Jay Fry: I quit working floor presses. Floor presses use to be the core of my program and now I don't do them.
20) CRITICAL BENCH: Why don't you do floor presses anymore?
Jay Fry: I don't do floor presses because I want to work my set up on the bench press. When I am on the floor my arm angle is 90 degrees... When I'm set up on the bench with a little arch, I'm actually arched so much that my arms and chest are at a 45 degree angle. That is why I quit doing floor presses.
21) CRITICAL BENCH: What is your favorite exercise for a bigger bench and what exercise do you now use in replacement of the floor press for that bigger bench?
Jay Fry: I work heavy 3 board press lockouts.. I go ultra wide, I work an inch and a half past my normal grip wider. Anytime you are benching with a close grip for a lockout, your arms and triceps are resting off your lats. If you got an ultra wide grip you take your lats out of it. When are you locking it out you are using your triceps. When I go back to my ultra grip, my normal grip, it feels a little bit easier. I do more lockout work with my competition grip and ultra wide grip. I do wider grip lockouts now so I don't rely on leveraging off my lats for the lockout...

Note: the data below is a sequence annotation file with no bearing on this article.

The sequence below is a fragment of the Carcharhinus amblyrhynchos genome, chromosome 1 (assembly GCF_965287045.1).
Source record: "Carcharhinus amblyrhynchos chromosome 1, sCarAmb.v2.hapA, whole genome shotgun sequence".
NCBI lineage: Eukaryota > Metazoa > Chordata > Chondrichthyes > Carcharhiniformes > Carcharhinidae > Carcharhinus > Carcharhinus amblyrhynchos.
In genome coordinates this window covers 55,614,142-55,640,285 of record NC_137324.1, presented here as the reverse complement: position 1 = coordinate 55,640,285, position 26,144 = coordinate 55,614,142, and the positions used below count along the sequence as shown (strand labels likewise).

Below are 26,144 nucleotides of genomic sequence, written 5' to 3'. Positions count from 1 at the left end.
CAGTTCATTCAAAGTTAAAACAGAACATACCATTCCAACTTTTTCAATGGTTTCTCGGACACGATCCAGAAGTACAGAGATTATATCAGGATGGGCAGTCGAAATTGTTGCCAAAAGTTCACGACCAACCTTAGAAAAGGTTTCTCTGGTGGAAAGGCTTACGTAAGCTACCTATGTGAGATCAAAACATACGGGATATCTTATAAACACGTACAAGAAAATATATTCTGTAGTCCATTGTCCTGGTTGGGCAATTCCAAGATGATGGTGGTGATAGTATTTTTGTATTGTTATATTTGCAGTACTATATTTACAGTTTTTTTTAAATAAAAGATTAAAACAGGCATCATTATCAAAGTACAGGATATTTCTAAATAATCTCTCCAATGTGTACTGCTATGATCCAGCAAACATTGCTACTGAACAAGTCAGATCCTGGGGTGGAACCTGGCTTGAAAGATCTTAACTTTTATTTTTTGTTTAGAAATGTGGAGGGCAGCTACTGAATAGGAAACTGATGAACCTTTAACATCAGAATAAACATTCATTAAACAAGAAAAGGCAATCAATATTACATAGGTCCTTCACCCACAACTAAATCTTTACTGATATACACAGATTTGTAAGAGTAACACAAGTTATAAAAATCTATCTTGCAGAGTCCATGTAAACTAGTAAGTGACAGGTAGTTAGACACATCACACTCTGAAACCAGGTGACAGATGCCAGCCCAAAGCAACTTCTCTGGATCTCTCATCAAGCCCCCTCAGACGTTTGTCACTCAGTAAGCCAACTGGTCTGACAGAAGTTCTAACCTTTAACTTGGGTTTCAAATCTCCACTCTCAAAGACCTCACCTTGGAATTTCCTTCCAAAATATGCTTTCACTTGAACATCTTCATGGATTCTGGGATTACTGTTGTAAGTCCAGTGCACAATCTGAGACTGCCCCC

22) CRITICAL BENCH: Have you found any exercises useful to help strengthen your mind to bench press 700+ since we last interviewed you ?
Jay Fry: A lot of overload techniques. a few years ago on the phone you told me to try to bench 900lbs. So, I was benching over 900lbs with a shirt, the reverse band press and boards. That has really help strengthen my nervous system and bone density which has allowed my arms to handle heavier weights. When I am supporting 900lbs in training, the 700lbs bench presses no longer feel so hard in competition.
23) CRITICAL BENCH: Jay, in the last 3 months you have made history. At the Arnold in the animal cage you benched 710 (an unofficial world record,) but still very exciting to watch. Then you broke the world bench press record benching 706.5 and setting an actual bench press world record in the 181lbs class and then recently you benched 725lbs at 181 and broke your very own world record! In order what was your favorite moment between your bench bench 710, then breaking the world reocrd with your 706.5 and your most recent bench 725@181lbs (4 times your body weight or 3.999999 specifically?)
Jay Fry: The 706.5 In Columbus Ohio was my favorite....